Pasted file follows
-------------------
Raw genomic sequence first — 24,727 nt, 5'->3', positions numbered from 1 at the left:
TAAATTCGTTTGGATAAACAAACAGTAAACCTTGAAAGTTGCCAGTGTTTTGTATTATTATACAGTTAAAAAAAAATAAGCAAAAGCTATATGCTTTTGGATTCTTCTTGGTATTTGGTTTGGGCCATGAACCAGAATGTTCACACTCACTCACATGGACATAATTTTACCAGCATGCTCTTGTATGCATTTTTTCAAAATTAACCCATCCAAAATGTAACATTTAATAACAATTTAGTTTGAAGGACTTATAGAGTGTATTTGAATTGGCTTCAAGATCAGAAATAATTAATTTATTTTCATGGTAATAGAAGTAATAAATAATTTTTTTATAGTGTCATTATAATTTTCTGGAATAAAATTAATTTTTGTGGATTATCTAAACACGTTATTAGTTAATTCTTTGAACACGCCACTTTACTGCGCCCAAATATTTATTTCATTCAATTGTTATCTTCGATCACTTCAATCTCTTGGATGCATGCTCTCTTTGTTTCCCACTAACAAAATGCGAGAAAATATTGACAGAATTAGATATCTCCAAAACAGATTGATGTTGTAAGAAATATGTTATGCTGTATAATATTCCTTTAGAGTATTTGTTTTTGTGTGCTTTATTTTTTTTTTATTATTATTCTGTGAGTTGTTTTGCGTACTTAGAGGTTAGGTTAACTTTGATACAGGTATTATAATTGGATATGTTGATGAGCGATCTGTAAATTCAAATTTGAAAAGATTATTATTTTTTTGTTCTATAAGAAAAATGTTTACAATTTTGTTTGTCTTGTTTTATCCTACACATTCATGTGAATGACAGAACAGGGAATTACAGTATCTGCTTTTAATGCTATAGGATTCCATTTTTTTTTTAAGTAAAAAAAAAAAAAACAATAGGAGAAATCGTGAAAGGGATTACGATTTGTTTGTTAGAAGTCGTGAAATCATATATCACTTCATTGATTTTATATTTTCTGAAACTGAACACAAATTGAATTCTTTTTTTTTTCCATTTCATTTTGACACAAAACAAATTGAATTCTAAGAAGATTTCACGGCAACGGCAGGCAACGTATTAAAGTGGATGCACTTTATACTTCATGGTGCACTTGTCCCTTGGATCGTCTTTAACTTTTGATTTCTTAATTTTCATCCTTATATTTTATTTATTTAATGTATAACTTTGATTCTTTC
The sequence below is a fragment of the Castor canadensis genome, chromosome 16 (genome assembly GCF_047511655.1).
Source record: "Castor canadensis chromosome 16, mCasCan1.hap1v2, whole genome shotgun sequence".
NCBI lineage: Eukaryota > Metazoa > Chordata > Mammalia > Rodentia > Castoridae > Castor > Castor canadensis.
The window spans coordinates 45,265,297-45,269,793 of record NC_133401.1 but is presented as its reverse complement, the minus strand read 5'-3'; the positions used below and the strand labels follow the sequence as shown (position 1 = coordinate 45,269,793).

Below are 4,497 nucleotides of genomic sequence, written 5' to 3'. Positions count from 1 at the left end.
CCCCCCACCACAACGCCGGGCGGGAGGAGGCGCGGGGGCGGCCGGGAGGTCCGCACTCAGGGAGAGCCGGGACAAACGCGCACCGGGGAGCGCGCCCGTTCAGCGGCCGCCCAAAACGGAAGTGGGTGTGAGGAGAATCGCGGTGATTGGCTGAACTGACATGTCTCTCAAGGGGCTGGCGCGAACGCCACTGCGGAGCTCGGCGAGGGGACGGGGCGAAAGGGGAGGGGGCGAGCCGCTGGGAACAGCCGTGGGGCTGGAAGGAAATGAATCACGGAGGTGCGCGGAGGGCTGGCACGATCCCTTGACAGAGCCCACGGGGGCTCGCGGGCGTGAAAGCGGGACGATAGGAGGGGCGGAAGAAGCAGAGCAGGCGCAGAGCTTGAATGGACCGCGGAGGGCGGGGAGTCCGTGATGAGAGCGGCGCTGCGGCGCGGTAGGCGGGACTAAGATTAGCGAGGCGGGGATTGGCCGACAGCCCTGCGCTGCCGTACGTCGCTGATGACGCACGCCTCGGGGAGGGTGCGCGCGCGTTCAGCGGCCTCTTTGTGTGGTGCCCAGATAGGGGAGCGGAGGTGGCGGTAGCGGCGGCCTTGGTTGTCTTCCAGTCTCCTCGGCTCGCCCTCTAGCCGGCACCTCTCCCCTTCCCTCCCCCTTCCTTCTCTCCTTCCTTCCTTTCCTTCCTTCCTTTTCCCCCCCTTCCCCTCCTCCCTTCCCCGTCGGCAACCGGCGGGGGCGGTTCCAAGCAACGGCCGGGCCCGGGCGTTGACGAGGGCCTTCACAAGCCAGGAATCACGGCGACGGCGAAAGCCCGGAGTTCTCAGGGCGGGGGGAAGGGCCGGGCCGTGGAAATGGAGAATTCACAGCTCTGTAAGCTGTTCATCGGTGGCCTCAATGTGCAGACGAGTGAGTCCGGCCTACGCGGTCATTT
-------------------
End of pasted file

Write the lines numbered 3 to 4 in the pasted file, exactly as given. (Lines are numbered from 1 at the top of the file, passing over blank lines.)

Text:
The sequence below is a fragment of the Castor canadensis genome, chromosome 16 (genome assembly GCF_047511655.1).
Source record: "Castor canadensis chromosome 16, mCasCan1.hap1v2, whole genome shotgun sequence".